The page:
Follow by Email

Saturday, June 25, 2016

Atlanta or Petersburg--Which Is the Real Rodney Dangerfield of Civil War Campaigns?

At the beginning of The Siege of Petersburg: The Battles for the Weldon Railroad, August 1864, I called the Petersburg Campaign the Rodney Dangerfield ("I don't get no respect") of Civil War campaigns.  Since then, my search for regimental statistics from the Army of Tennessee (to provide perspective on the Petersburg Regiment, the 12th Virginia Infantry), has taken me west to fights from Belmont and Logan's Crossroads through Nashville and Bentonville.  What I have found suggests to me that Atlanta, not Petersburg, is the real Rodney Dangerfield of Civil War campaigns.

Why do I say that?  The Siege of Petersburg was the longest, bloodiest action of the war.  On the other hand, the siege was indecisive.  The Atlanta Campaign decided the war.  Furthermore, there are probably fewer books on the Atlanta Campaign and its subsidiary fights than on the Siege of Petersburg and the actual battles it comprises.  

Saturday, June 18, 2016

More Helpful Repositories

I have been finding the following repositories particularly responsive and helpful:

Alabama Department of Archives and History.

University of Alabama

Fredericksburg/Spotsylvania National Battlefield Park

Duke University

Library of Virginia

Rome-Floyd County Public Library

Augusta-Richmond County Public Library

Connecticut Historical Society

United States Army Heritage Educational Center

On the other hand, queries to the following were like stones thrown down bottomless wells:

Auburn University

University of Virginia

Queries to a couple more places were initially responded to well, but I am waiting to see the final results before allocating praise or blame.

Saturday, June 11, 2016


As I gather material, I come across many documents garnered from National Battlefield Parks.  Many are cited to the respective National Battlefield Park.  This is not an appropriate citation.  Most, if not all, these documents, come from other repositories.  They should be cited to the repository as well as to the National Battlefield Park.  Why?  Things get lost at National Battlefield Parks.  (The names are omitted to protect the guilty.)  Recently, I tried to get from a National Battlefield Park a document cited to it and to nowhere else (i.e., where the National Battlefield Park actually got the document from).  The curator could not find the document.  That is going to put the author who cited the document in a very awkward position.  When others try to find the document at the National Battlefield Park in question, and it is unavailable, what are they going to think?  Does the author have a copy of the document?  How is he going to prove that he did not make it all up?  So when you obtain a document from a National Battlefield Park, make sure you know where it originally came from.  It is more important to cite the original repository than the National Battlefield Park.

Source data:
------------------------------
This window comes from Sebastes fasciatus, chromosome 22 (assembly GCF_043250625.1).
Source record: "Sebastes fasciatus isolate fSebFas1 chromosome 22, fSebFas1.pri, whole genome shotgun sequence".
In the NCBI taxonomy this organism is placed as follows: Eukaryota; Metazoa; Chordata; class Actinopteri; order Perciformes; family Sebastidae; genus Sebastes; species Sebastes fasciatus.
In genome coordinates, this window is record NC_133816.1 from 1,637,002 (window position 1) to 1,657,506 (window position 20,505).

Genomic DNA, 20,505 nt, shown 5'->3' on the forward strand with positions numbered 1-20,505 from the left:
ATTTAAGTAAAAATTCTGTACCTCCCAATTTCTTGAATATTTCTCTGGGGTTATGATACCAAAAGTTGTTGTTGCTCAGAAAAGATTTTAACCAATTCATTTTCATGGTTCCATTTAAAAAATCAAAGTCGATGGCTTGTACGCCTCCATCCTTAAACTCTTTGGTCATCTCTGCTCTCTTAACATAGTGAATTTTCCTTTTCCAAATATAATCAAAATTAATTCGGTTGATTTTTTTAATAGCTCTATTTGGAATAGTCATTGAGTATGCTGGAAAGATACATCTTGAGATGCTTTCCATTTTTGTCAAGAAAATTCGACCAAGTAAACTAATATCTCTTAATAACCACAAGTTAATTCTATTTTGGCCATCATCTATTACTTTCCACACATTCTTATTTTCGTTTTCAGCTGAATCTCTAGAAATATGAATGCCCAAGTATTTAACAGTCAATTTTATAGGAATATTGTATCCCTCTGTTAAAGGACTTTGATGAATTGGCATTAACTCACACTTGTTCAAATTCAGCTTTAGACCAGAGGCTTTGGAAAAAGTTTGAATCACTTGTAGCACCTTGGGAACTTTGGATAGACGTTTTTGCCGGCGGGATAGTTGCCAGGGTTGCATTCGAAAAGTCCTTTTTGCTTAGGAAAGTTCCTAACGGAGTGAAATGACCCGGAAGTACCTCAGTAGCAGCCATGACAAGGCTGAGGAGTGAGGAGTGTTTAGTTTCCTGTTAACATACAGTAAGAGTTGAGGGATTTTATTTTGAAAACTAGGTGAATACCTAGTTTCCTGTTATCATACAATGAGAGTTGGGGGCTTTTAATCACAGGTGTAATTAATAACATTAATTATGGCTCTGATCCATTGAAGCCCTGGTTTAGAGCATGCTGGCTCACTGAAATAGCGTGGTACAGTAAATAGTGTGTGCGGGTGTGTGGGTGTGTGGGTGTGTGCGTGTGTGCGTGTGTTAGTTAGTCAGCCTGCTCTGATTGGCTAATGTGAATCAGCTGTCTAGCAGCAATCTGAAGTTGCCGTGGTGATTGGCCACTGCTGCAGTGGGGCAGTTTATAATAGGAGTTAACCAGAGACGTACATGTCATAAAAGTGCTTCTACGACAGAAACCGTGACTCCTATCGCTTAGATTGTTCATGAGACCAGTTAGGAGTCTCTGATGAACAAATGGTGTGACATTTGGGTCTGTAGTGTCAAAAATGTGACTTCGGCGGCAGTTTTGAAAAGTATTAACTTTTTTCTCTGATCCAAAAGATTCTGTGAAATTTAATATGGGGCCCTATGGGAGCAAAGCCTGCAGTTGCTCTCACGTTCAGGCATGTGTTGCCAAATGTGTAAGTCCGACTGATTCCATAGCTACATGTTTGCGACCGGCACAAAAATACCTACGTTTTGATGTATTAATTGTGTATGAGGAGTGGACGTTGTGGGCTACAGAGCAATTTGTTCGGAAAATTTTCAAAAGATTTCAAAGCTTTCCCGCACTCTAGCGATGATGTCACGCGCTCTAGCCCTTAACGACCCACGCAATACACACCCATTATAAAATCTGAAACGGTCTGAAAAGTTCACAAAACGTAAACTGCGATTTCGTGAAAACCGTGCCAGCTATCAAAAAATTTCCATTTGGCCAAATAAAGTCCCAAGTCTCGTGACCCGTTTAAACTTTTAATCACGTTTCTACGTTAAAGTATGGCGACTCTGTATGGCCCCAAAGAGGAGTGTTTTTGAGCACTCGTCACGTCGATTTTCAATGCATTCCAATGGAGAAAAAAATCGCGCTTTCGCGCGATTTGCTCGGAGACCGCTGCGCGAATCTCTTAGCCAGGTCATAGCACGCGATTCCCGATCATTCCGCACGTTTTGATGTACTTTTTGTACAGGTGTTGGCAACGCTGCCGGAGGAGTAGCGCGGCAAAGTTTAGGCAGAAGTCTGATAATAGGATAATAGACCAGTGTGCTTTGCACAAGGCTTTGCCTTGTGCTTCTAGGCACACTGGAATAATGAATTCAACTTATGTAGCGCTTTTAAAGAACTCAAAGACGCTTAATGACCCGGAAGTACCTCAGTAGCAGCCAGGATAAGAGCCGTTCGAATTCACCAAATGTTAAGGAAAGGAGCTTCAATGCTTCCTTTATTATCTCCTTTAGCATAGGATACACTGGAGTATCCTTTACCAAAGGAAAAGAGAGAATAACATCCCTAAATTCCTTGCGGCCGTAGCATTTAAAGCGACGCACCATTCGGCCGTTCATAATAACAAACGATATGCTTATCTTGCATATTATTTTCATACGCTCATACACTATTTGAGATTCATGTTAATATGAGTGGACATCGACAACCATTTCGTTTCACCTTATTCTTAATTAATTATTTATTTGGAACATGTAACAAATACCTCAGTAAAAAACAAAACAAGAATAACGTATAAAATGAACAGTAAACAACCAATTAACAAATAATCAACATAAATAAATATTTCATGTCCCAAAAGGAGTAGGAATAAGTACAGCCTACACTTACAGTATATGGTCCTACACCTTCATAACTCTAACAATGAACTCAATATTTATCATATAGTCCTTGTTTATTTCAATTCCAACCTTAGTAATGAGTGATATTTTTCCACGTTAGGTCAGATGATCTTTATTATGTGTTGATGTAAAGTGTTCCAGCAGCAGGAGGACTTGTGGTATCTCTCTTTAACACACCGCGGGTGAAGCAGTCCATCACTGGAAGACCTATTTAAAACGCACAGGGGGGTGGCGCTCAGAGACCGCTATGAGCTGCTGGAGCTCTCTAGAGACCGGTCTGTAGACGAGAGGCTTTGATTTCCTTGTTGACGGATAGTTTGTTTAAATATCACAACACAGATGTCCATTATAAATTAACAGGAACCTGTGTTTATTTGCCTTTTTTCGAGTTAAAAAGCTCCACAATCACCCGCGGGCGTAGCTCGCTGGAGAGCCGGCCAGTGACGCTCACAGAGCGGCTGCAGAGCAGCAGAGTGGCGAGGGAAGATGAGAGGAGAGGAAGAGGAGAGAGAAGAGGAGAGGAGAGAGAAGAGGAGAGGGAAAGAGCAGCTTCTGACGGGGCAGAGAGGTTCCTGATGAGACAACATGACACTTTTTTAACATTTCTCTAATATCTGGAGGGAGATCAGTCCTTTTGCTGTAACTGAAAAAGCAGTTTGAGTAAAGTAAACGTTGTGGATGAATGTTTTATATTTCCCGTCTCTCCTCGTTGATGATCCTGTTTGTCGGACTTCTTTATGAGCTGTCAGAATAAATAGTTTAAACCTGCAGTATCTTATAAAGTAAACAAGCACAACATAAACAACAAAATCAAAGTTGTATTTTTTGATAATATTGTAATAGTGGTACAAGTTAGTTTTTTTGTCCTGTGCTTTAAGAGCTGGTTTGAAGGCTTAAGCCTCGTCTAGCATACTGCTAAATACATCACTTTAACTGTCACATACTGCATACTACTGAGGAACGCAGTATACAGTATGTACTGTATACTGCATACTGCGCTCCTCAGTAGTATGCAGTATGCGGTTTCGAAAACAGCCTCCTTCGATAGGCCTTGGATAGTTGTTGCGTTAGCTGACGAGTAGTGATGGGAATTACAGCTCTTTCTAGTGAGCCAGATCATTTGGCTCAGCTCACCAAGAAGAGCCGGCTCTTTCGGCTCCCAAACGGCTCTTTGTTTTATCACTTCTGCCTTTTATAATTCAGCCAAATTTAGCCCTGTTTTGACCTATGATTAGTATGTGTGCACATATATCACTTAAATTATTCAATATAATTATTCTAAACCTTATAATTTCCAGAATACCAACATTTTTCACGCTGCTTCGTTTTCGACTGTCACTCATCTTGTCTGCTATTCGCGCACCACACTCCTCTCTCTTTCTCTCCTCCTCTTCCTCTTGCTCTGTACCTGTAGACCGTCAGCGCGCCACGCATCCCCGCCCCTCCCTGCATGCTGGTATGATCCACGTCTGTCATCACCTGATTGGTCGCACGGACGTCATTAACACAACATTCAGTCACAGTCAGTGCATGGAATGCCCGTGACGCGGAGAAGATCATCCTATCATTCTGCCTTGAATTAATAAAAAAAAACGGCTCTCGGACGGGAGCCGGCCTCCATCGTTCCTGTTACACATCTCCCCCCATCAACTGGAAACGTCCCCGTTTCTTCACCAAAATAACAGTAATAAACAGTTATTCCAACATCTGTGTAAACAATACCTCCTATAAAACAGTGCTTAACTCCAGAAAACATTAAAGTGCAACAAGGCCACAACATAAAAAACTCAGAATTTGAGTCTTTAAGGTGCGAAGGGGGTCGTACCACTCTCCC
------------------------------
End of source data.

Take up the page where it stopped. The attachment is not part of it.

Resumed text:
Saturday, June 4, 2016

Petersburg and Atlanta, Castel and McMurry, Part 2

Another difference of opinion I have with Castel and McMurry about the Atlanta Campaign is on the dissatisfaction they feel about General Sherman's performance.  Sherman maneuvered too much for them and assaulted too little.  He ought to have annihilated Johnston's Army of Tennessee as early as the beginning of the campaign, at Dalton.  Both Castel and McMurry are sure that if General Thomas had been in charge instead of Sherman, "almost surely the Union victory would have been easier, quicker, and more complete."  [Castel, Decision in the West, 565]

Maneuver is as legitimate at tactic as assault and if properly done, it is far less costly.  Castel and McMurry would do well to read Hans Delbruck's history of the art of warfare.  The Civil War was not fought in a silo.  Neither the Petersburg Campaign of 1864 nor the Atlanta Campaign were fought in silos.  European soldiers did not infest the staffs of the major American armies for nothing. They wanted to learn from the conflict.

Frederick the Great, toward the end of his life, admitted that he had fought too much and maneuvered too little.  Compare the casualties in 1864 that Grant's army group suffered with the losses Sherman's army group had.  Sherman operated far more economically.  True, Grant faced a tougher opponent.  But Sherman operated much farther from the nearest port than Grant, with a far more vulnerable supply line.

Sherman won the decisive campaign of the war.  He may not have eliminated the Army of Tennessee.  He should at least have eliminated Hardee's Corps at Jonesborough.  But every commander makes mistakes.  Grant made them.  Caesar made them.  Hannibal made them.  Alexander made them.  Sherman did what had to be done--capture Atlanta before the November election.

Castel and McMurry fail to articulate sufficiently why they think Thomas would have done a better job.  Hood's wrecked Army of Tennessee at Nashville was not Johnson's rejuvenated Army of Tennessee at Dalton.

No victorious general need apologize for having had numerical superiority over his foe.  How many generals have failed to win despite numerical superiority?  One need only look at the Civil War for examples.  Little Mac, John Pope, Ambrose Burnside, Fighting Joe Hooker, Benjamin F. Butler,  "Napoleon" P. Banks, and, yes, Ulysses S. Grant, probably a greater general than Sherman, failed where Sherman succeeded.

Take a look at the statue of Sherman in New York City's Grand Army square.  That's how Sherman's countrymen saw him.  Probably his soldiers, too, and such of Grant's as survived the Overland Campaign and the Siege of Petersburg.
They had good reason to see Sherman that way.